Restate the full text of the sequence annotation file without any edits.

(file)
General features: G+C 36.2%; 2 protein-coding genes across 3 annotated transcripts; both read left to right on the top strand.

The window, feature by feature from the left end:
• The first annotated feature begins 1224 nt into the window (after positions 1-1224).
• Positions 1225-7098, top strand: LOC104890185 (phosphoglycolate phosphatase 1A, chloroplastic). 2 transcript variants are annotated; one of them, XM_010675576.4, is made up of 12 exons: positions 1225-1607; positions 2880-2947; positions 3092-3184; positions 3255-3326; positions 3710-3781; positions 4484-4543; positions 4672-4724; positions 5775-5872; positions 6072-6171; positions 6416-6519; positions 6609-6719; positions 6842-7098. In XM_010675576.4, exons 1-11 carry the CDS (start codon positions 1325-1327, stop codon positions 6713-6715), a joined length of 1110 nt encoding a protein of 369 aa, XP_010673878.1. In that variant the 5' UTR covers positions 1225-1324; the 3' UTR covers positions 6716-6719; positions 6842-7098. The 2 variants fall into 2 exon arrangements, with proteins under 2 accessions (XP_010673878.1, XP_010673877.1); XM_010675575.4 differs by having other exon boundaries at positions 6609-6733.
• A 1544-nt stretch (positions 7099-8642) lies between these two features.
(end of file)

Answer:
General features: G+C 36.2%; 2 protein-coding genes across 3 annotated transcripts; both read left to right on the top strand.

The window, feature by feature from the left end:
• The first annotated feature begins 1224 nt into the window (after positions 1-1224).
• Positions 1225-7098, top strand: LOC104890185 (phosphoglycolate phosphatase 1A, chloroplastic). 2 transcript variants are annotated; one of them, XM_010675576.4, is made up of 12 exons: positions 1225-1607; positions 2880-2947; positions 3092-3184; positions 3255-3326; positions 3710-3781; positions 4484-4543; positions 4672-4724; positions 5775-5872; positions 6072-6171; positions 6416-6519; positions 6609-6719; positions 6842-7098. In XM_010675576.4, exons 1-11 carry the CDS (start codon positions 1325-1327, stop codon positions 6713-6715), a joined length of 1110 nt encoding a protein of 369 aa, XP_010673878.1. In that variant the 5' UTR covers positions 1225-1324; the 3' UTR covers positions 6716-6719; positions 6842-7098. The 2 variants fall into 2 exon arrangements, with proteins under 2 accessions (XP_010673878.1, XP_010673877.1); XM_010675575.4 differs by having other exon boundaries at positions 6609-6733.
• A 1544-nt stretch (positions 7099-8642) lies between these two features.